A branch of psych. concerned with the links between biology and behavior.
A nerve cell, the basic building block of the nervous system.
The bushy, branching extensions of a neuron that receive messages and conduct impulses toward the cell body.
The extension of a neuron, ending in branching terminal fibers, through which messages pass to other neurons or to muscles or glands.
A layer of fatty tissue segmentally encasing the fibers of many neurons.
A neuron impulse; a brief electrical charge that travels down an axon.
The level of stimulation required to trigger a neural impulse.
The junction between the axon tip of the sending neuron and the dendrite or cell body of the receiving neuron.
Chemical messengers that traverse the synaptic gaps between neurons.
A neurotransmitter that enables learning and memory and also triggers muscle contraction.
"Morphine within" Natural, opiatelike neurotransmitters linked to pain control and to pleasure.
The body's speedy, electrochemical communication network, consisting of all the nerve cells of the peripheral and central nervous system.
Central Nervous System
The brain and spinal cord.
Peripheral Nervous System
The sensory and motor neurons that connect the central nervous system to the rest of the body.
Neural "cables" containing many axons. These bundled axons, which are part of the peripheral nervous system, connect the central nervous system with muscles, glands, and sense organs.
Neurons that carry incoming information from the sense receptors to the central nervous system.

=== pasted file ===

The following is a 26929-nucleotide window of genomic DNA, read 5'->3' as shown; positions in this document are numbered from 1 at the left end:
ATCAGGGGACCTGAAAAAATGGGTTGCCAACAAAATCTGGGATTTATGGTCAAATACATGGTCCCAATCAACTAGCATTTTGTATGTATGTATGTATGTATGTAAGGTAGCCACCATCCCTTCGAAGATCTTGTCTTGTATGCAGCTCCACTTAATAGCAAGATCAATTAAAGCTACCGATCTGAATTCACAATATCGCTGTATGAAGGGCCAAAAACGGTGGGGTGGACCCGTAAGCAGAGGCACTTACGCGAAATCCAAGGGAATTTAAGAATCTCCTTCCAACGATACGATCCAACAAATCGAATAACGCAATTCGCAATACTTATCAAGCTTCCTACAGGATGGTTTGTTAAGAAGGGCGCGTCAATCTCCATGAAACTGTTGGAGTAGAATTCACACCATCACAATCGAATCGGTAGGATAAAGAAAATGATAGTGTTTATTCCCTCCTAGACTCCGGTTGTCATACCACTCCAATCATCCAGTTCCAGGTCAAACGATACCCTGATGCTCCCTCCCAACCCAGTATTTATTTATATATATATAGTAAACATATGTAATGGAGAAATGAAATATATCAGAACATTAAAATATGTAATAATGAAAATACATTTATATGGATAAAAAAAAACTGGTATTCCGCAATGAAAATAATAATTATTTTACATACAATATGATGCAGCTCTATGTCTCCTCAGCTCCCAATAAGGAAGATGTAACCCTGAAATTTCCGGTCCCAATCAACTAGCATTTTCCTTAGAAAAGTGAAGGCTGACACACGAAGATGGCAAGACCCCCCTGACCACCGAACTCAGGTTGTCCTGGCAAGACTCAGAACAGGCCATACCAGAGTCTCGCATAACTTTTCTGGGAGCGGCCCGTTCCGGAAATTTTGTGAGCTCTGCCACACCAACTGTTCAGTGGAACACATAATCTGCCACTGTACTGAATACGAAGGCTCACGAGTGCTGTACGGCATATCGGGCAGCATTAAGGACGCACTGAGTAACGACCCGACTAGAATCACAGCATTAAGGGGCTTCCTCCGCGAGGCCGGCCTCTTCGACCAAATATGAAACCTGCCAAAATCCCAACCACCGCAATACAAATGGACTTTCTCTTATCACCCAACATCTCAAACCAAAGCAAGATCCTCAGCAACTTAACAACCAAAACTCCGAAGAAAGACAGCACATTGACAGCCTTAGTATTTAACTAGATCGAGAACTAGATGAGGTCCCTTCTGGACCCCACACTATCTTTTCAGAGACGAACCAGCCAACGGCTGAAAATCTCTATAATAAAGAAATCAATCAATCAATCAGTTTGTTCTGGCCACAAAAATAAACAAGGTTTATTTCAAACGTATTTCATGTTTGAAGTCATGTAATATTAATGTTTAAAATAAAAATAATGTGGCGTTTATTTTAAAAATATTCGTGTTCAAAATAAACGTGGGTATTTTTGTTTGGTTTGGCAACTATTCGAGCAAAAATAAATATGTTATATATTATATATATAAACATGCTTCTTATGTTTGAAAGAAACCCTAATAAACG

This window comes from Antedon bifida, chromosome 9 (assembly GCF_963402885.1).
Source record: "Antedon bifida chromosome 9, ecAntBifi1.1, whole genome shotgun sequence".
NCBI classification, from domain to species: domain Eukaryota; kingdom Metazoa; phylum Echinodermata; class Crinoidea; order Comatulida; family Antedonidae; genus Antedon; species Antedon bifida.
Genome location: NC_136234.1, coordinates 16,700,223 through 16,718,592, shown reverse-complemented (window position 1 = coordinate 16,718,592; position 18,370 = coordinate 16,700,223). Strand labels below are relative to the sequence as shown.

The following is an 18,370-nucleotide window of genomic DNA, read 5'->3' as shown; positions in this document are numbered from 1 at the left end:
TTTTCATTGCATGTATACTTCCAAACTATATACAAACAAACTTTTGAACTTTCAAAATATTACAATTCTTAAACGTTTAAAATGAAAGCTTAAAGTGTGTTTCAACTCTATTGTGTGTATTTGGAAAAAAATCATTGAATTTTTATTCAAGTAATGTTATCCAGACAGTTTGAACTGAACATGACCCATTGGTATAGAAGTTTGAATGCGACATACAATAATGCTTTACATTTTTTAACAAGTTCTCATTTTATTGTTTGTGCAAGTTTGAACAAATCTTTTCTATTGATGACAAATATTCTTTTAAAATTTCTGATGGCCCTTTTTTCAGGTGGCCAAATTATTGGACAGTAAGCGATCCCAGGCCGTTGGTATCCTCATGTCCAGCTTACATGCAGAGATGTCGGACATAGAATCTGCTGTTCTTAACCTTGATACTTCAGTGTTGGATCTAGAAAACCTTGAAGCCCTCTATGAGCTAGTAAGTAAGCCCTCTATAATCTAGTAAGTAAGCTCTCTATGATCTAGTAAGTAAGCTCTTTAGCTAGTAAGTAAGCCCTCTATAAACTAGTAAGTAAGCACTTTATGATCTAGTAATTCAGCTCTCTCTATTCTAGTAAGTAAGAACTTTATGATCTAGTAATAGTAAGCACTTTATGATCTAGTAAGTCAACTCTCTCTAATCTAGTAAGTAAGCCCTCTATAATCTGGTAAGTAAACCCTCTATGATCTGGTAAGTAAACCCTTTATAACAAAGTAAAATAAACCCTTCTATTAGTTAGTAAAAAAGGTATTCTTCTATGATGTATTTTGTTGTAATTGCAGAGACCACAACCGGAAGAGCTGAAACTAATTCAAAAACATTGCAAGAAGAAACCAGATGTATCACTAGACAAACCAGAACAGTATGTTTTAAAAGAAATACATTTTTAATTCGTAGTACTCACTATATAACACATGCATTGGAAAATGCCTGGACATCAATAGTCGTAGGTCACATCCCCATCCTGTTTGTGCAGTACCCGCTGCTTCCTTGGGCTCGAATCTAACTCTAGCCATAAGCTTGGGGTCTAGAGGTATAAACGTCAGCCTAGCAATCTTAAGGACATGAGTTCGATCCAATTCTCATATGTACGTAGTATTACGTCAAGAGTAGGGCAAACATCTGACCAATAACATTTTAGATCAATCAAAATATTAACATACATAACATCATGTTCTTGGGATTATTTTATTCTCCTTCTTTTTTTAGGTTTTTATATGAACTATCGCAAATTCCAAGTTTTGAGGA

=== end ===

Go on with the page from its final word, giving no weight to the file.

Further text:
Neurons that carry outgoing information from the central nervous system to the muscles and glands.
Central nervous system neurons that internally communicate and intervene between the sensory inputs and motor outputs.
Somatic Nervous System
The division of the peripheral nervous system that controls the body's skeletal muscles.
Autonomic Nervous System
The part of the peripheral nervous system that controls the glands and the muscles of the internal organs.
Sympathetic Nervous System
The division of the autonomic nervous system that arouses the body, mobilizing its energy in stressful situations.
Parasympathetic Nervous System
The division of the autonomic nervous system that clams the body, conserving its energy.
A simple, automatic, inborn response to a sensory stimulus such as knee-jerk response.
Interconnect neural cells. With experience, networks can learn, as feedback strengthens or inhibits connections that produce certain results.
The body's "slow" chemical communication system; a set of glans that secrete hormones into the bloodstream.
chemical messengers, mostly those manufactured by the endocrine glands, that are produced in one tissue and affect another.
A pair of endocrine glands just above the kidneys.
The endocrine system's most influential gland. Under the influence of the hypothalamus the pituitary regulates growth and controls other endocrine glands.
An amplified recording of the waves of electrical activity that sweep across the brain's surface.
PET (positron emission tomography)
A visual display of brain activity that detects where a radioactive form of glucose goes while the brain performs a given task.
MRI (functional resonance imaging)
A technique that uses magnetic fields and radio waves to produce computer-generated images that distinguish among different typed of soft tissue. Allows us to see structures within the brain. Show brain anatomy.
fMRI (functional magnetic resonance imagining)
A technique for revealing blood flow and therefore brain activity by comparing successive MRI scans. She brian function